We hurriedly got up and exited the row.

"What's wrong?" Paula asked. "What's your hurry?"
"Didn't you hear what he said?  He said he watches a lot of porn films. Yikes!" I replied.
"Porn?  I thought he said he watches a lot of foreign films," countered my friend who obviously hears more clearly than I.



What? Oh, my. Poor bewildered stranger.


"We have to go back and explain," she said.
"Are you crazy?  I don't know him and he doesn't know me.  We're just gonna keep on walking."
And, we did -- with a futile attempt to contain ourselves.
Laughter truly is good for the soul!


Proverbs 17:22 (NIV)
"A cheerful heart is good medicine, but a crushed spirit dries up the bones."





Monday, August 9, 2010

Summer Time Part 2

Some of my favorite memories of summer growing up center around the annual week I would spend with cousins in Saline, Louisiana. I lived in Saline until I was almost five, then moved to the much larger town of Quitman -- only about 25 miles away, but far enough that our visits were only a few times a year. My father had been pastor of Old Saline Baptist Church before we moved to Quitman. This is the little church where I walked the aisle to accept Jesus Christ as my Saviour and was baptized in a nearby pond by my father.


My parents and many other Toms relatives are buried in the cemetery adjacent to the church:

My father's only sister, affectionately referred to by all nieces and nephews as "Aunt Sis," was the matriarch of the Toms family. (Her given name was Virginia, and she married Leland Rhodes.)  We didn't think of her as head of the family when we were growing up because she usually deferred to her brothers, but in later years as their numbers dwindled, she assumed her rightful place. When she called with a request to "come," we all obeyed. Mostly because we always wanted to go to her house because it was fun.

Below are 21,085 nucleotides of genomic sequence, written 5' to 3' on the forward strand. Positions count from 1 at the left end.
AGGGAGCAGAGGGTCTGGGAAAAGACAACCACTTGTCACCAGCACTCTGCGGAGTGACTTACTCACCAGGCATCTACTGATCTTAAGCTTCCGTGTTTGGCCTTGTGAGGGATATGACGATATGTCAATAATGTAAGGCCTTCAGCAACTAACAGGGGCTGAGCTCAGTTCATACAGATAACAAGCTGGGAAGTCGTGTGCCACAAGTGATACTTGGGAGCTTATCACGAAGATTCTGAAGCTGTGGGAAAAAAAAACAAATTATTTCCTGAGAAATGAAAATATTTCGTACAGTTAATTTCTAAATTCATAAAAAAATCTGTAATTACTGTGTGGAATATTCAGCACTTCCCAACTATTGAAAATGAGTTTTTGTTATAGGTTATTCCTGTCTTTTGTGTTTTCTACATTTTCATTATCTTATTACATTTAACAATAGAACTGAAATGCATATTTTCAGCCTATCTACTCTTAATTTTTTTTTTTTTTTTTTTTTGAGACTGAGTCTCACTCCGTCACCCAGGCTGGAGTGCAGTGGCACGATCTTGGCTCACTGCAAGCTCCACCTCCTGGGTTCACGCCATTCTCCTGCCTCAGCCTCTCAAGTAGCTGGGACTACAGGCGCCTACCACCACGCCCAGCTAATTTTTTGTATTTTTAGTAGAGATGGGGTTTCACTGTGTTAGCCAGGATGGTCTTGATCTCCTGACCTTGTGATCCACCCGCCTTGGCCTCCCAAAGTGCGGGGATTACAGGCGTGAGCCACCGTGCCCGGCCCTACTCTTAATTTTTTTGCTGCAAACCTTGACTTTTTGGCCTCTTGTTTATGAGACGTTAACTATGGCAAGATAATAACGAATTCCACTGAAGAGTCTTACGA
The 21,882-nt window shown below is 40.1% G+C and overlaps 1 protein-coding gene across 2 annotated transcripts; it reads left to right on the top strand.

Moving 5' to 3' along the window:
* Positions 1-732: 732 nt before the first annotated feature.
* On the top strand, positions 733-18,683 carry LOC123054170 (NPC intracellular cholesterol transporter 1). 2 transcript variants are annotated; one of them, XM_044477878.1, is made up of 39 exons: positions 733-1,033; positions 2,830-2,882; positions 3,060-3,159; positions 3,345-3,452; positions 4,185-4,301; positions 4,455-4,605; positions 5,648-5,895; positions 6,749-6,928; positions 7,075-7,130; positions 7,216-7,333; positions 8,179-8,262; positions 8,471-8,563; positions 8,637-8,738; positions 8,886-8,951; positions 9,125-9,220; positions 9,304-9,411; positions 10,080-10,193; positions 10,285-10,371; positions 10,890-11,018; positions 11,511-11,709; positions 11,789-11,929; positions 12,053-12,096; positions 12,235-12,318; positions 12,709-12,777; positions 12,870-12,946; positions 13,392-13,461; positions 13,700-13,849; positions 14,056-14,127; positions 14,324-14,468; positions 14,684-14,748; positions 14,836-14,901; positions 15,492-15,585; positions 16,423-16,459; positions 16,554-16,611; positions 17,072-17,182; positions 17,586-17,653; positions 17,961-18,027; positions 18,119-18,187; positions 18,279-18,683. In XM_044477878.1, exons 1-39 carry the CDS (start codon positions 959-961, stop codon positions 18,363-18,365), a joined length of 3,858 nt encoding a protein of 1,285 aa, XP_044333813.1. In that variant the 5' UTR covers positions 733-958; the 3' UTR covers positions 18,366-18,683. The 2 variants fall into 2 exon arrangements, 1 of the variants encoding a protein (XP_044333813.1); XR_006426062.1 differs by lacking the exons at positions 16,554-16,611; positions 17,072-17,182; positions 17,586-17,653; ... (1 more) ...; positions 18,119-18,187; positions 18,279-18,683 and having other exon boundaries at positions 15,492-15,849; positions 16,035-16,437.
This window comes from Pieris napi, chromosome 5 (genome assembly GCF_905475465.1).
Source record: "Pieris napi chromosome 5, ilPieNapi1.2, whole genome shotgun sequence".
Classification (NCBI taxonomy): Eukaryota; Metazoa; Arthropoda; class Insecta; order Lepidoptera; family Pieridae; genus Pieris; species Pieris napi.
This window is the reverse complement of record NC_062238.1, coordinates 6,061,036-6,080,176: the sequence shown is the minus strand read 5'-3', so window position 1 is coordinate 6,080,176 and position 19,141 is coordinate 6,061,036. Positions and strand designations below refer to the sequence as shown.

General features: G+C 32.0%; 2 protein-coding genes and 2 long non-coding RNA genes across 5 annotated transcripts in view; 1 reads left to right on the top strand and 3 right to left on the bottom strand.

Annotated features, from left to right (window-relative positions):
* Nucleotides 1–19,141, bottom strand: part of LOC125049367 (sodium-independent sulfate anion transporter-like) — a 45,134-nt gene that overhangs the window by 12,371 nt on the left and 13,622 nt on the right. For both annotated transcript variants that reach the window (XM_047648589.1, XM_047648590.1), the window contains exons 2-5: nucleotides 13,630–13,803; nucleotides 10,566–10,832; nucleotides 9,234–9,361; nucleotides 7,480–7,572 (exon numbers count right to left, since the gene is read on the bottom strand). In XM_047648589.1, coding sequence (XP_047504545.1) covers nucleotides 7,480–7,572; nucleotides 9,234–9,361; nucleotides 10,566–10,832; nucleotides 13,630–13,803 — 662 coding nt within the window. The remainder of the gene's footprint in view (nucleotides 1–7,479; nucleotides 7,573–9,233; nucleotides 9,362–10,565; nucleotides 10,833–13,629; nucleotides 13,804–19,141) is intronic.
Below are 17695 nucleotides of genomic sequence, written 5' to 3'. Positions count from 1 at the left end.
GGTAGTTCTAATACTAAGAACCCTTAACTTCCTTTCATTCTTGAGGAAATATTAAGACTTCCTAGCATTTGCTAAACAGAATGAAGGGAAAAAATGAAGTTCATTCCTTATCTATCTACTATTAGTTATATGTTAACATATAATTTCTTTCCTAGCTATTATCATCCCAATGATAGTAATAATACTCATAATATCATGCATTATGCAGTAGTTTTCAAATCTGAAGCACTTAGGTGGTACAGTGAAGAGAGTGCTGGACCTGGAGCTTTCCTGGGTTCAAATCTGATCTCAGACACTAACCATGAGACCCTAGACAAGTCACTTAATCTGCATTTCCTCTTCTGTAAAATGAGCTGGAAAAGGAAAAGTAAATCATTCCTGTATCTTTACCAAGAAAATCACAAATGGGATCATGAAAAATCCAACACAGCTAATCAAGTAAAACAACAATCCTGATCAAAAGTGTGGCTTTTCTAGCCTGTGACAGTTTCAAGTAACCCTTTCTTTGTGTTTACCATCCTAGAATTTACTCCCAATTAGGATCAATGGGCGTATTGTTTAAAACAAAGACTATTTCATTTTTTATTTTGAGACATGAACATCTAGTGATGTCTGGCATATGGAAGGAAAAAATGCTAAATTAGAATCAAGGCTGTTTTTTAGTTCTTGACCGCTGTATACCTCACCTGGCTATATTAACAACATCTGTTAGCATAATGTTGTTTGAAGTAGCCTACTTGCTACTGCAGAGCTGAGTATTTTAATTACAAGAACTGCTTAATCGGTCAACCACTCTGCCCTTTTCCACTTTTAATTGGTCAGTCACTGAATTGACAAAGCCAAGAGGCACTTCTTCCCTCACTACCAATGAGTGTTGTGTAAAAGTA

Her mother ( my grandmother) had died at an early age and my grandfather, who had served as the marshall of Saline, was shot down by bootleggers in the main street of that little town.  So, the six brothers and their only sister were left to fend for themselves and care for each other. Aunt Sis was the only one of the bunch who made it to college, but that was not what made her brilliant to me.  Grouchiness is a Toms characteristic (I apologize to any relatives I might offend, but you know I'm telling the truth and all spouses will readily concur), and Aunt Sis was not without her moments. (They also love to argue for the sake of arguing, but I will save that topic for another day.) The other characteristic of the Tomses is a hint of laziness or more delicately put, the need to take frequent rests, especially after a meal.

Home of Aunt Sis and Uncle Leland in Saline, Louisiana.


Aunt Sis with (l to r) Nancy, Melba, and Steven
The same crew in the same order with my Uncle Leland and their dog Faith.
Same order with their paternal grandmother Lila Rhodes.

After a morning of running wild with my three cousins--Steven, Nancy, and Melba--Aunt Sis would holler for us to come in for lunch.  She and my Uncle Leland and his mother Miss Lila would have spent the morning picking and shelling peas or shucking corn or tending to the orchard of peach trees which fronted their homestead. We would come in all sweaty, smelling like puppy dogs (or big dogs), gulp down the delicious lunch she had prepared, and start asking, "When are we going to Diddywah?" I don't even know if I'm spelling this right, because I've never seen it written, but I'm trusting my Google search and cousin Steve. Suffice it to say that Diddywah was the coldest swimming hole in the universe.  It was spring-fed and probably only 6-feet at it's deepest point, with the maximum width being 10 feet. It was right off the side of the road with a bridge running over it.  Pea gravel lined the bottom at the shallow, sandy end. There wasn't a lot of space, and we would always hope that no one else wanted to find a place to cool off that day.